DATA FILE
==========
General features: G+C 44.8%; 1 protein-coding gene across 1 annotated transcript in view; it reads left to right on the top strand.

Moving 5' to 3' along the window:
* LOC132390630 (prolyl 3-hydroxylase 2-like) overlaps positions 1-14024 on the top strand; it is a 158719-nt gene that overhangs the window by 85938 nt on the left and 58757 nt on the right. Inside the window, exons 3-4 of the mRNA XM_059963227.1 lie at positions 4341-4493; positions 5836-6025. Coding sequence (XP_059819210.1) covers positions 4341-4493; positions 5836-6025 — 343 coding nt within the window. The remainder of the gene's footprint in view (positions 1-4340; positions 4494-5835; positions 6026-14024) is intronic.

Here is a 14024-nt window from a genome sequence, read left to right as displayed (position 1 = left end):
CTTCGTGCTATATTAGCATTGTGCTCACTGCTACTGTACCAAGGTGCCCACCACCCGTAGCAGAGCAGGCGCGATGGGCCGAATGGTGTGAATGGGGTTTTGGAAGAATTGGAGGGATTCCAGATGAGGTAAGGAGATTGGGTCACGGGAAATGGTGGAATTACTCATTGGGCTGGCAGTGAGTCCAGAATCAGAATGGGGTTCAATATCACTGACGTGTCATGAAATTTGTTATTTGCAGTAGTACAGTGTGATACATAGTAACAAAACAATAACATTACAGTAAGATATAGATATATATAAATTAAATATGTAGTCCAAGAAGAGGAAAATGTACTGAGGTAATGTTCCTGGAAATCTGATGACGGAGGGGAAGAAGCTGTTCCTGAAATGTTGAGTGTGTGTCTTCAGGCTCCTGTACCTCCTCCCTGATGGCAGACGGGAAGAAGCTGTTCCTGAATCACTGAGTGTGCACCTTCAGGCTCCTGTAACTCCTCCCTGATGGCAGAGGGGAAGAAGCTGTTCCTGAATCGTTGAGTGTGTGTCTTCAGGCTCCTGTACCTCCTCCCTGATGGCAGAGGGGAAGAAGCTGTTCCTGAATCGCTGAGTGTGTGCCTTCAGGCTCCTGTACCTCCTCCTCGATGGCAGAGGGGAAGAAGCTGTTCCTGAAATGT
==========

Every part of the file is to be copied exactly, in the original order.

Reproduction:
General features: G+C 44.8%; 1 protein-coding gene across 1 annotated transcript in view; it reads left to right on the top strand.

Moving 5' to 3' along the window:
* LOC132390630 (prolyl 3-hydroxylase 2-like) overlaps positions 1-14024 on the top strand; it is a 158719-nt gene that overhangs the window by 85938 nt on the left and 58757 nt on the right. Inside the window, exons 3-4 of the mRNA XM_059963227.1 lie at positions 4341-4493; positions 5836-6025. Coding sequence (XP_059819210.1) covers positions 4341-4493; positions 5836-6025 — 343 coding nt within the window. The remainder of the gene's footprint in view (positions 1-4340; positions 4494-5835; positions 6026-14024) is intronic.

Here is a 14024-nt window from a genome sequence, read left to right as displayed (position 1 = left end):
CTTCGTGCTATATTAGCATTGTGCTCACTGCTACTGTACCAAGGTGCCCACCACCCGTAGCAGAGCAGGCGCGATGGGCCGAATGGTGTGAATGGGGTTTTGGAAGAATTGGAGGGATTCCAGATGAGGTAAGGAGATTGGGTCACGGGAAATGGTGGAATTACTCATTGGGCTGGCAGTGAGTCCAGAATCAGAATGGGGTTCAATATCACTGACGTGTCATGAAATTTGTTATTTGCAGTAGTACAGTGTGATACATAGTAACAAAACAATAACATTACAGTAAGATATAGATATATATAAATTAAATATGTAGTCCAAGAAGAGGAAAATGTACTGAGGTAATGTTCCTGGAAATCTGATGACGGAGGGGAAGAAGCTGTTCCTGAAATGTTGAGTGTGTGTCTTCAGGCTCCTGTACCTCCTCCCTGATGGCAGACGGGAAGAAGCTGTTCCTGAATCACTGAGTGTGCACCTTCAGGCTCCTGTAACTCCTCCCTGATGGCAGAGGGGAAGAAGCTGTTCCTGAATCGTTGAGTGTGTGTCTTCAGGCTCCTGTACCTCCTCCCTGATGGCAGAGGGGAAGAAGCTGTTCCTGAATCGCTGAGTGTGTGCCTTCAGGCTCCTGTACCTCCTCCTCGATGGCAGAGGGGAAGAAGCTGTTCCTGAAATGT